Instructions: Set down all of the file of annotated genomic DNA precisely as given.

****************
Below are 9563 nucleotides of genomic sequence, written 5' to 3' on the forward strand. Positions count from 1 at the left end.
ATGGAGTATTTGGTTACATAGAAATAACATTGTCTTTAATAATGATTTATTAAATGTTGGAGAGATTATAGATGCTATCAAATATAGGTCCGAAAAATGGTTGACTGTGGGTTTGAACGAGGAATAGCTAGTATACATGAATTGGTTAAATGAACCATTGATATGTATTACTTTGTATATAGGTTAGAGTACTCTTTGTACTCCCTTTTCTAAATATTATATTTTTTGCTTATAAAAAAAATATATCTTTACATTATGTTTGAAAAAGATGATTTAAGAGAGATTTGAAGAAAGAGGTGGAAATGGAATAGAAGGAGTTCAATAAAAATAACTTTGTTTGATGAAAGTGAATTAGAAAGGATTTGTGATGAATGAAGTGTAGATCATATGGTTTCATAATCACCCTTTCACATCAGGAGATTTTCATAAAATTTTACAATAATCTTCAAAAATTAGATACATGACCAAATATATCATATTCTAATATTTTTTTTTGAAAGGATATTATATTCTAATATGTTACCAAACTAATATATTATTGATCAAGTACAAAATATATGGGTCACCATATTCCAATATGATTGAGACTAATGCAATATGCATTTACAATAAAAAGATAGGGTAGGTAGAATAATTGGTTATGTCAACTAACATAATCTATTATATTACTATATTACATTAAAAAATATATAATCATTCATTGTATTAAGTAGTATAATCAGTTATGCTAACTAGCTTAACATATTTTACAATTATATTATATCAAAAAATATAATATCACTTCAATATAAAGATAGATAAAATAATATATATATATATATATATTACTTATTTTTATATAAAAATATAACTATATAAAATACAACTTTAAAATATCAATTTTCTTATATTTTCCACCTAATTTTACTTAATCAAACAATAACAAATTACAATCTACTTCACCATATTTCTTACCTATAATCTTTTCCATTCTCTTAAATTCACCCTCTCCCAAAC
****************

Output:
Below are 9563 nucleotides of genomic sequence, written 5' to 3' on the forward strand. Positions count from 1 at the left end.
ATGGAGTATTTGGTTACATAGAAATAACATTGTCTTTAATAATGATTTATTAAATGTTGGAGAGATTATAGATGCTATCAAATATAGGTCCGAAAAATGGTTGACTGTGGGTTTGAACGAGGAATAGCTAGTATACATGAATTGGTTAAATGAACCATTGATATGTATTACTTTGTATATAGGTTAGAGTACTCTTTGTACTCCCTTTTCTAAATATTATATTTTTTGCTTATAAAAAAAATATATCTTTACATTATGTTTGAAAAAGATGATTTAAGAGAGATTTGAAGAAAGAGGTGGAAATGGAATAGAAGGAGTTCAATAAAAATAACTTTGTTTGATGAAAGTGAATTAGAAAGGATTTGTGATGAATGAAGTGTAGATCATATGGTTTCATAATCACCCTTTCACATCAGGAGATTTTCATAAAATTTTACAATAATCTTCAAAAATTAGATACATGACCAAATATATCATATTCTAATATTTTTTTTTGAAAGGATATTATATTCTAATATGTTACCAAACTAATATATTATTGATCAAGTACAAAATATATGGGTCACCATATTCCAATATGATTGAGACTAATGCAATATGCATTTACAATAAAAAGATAGGGTAGGTAGAATAATTGGTTATGTCAACTAACATAATCTATTATATTACTATATTACATTAAAAAATATATAATCATTCATTGTATTAAGTAGTATAATCAGTTATGCTAACTAGCTTAACATATTTTACAATTATATTATATCAAAAAATATAATATCACTTCAATATAAAGATAGATAAAATAATATATATATATATATATATTACTTATTTTTATATAAAAATATAACTATATAAAATACAACTTTAAAATATCAATTTTCTTATATTTTCCACCTAATTTTACTTAATCAAACAATAACAAATTACAATCTACTTCACCATATTTCTTACCTATAATCTTTTCCATTCTCTTAAATTCACCCTCTCCCAAAC